Smulian reportedly told the DEA’s sources that the weapons were located in Bulgaria – a manufacturer of Igla-1 missiles** and an unwitting source of illicit weaponry in the 1990s, according to UN investigators. It is unclear, however, if Bulgaria was the source of the weapons or just a transit point. More information about the missiles is needed to determine their origin and proximate source. Also worth noting is the apparent link between Bulgaria and the Monzer al Kassar case. Court documents indicate that, a month before his arrest, Kassar invited one of the DEA’s confidential sources to “…travel to Romania and Bulgaria where the weapons were being manufactured.”
Assuming Smulian was telling the truth and Bout did indeed have access to dozens of Igla missiles, this case is a poignant reminder of the continued availability of sophisticated light weapons to terrorists, insurgents and the arms traffickers that stock their arsenals. Despite a broad and energetic global campaign to deny terrorists access to shoulder-fired, surface-to-air missiles, these weapons continue to find their way into the arsenals of armed groups. As part of a study conducted last year, the FAS found credible reports of missiles being transferred to, used by, or seized from non-state groups in at least 16 countries since 2002. These missiles include sophisticated systems like the Igla. Last spring, images of a Somali with an SA-18 on his shoulder appeared on the Washington Post’s website shortly after Somali rebels shot down a Belarusian cargo plane outside of Mogadishu. UN investigators later reported that the missile was one of six SA-18s provided to the ICU by Eritrea.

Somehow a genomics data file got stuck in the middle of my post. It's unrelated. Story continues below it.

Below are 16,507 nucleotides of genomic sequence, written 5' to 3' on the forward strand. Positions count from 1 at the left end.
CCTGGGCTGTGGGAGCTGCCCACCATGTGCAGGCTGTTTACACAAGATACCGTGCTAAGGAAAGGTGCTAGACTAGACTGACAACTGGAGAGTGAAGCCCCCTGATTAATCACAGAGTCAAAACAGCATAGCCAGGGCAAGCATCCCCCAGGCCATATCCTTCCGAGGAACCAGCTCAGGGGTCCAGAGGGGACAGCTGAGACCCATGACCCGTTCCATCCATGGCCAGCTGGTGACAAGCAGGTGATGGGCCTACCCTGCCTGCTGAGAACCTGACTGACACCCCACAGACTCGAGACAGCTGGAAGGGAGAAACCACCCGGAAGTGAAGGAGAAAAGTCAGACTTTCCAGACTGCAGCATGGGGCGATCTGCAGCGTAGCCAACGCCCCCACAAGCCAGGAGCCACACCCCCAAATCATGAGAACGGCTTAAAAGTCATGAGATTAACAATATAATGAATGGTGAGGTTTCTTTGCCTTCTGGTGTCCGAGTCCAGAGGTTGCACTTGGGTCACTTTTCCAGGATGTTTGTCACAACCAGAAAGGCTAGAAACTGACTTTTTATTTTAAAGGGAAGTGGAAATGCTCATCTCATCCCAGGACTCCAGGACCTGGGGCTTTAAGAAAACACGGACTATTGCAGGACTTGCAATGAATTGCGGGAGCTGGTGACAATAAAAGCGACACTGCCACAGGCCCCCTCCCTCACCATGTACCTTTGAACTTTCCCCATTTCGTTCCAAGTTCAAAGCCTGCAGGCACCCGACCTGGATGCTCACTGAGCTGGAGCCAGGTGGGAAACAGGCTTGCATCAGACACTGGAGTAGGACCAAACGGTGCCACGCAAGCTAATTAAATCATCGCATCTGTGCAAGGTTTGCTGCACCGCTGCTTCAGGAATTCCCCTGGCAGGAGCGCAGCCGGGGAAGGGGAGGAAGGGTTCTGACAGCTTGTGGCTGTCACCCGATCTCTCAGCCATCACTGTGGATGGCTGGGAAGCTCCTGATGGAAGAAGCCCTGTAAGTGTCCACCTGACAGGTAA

Bout’s arrest is a major coup for the small group of government officials and private analysts who have doggedly tracked his exploits for over a decade. Whether it will lead to his conviction and the dismantling of the loose, global network of airplanes and front companies remains to be seen. Regardless, the illicit trade in shoulder-fired missiles and other sophisticated light weapons will continue until the international community finds the resources and political will to seal all leaky government arsenals and bring irresponsible governments to heel.
* According to the Teal Group, the SA-24 has range of 6 km (versus 5 km for the SA-18) and a warhead that is twice the size of the SA-18 (2.5 kg versus 1.25 kg).
** See Jane’s Land-Based Air Defense 2006-2007 (Cambridge University Press, 2006), p. 3.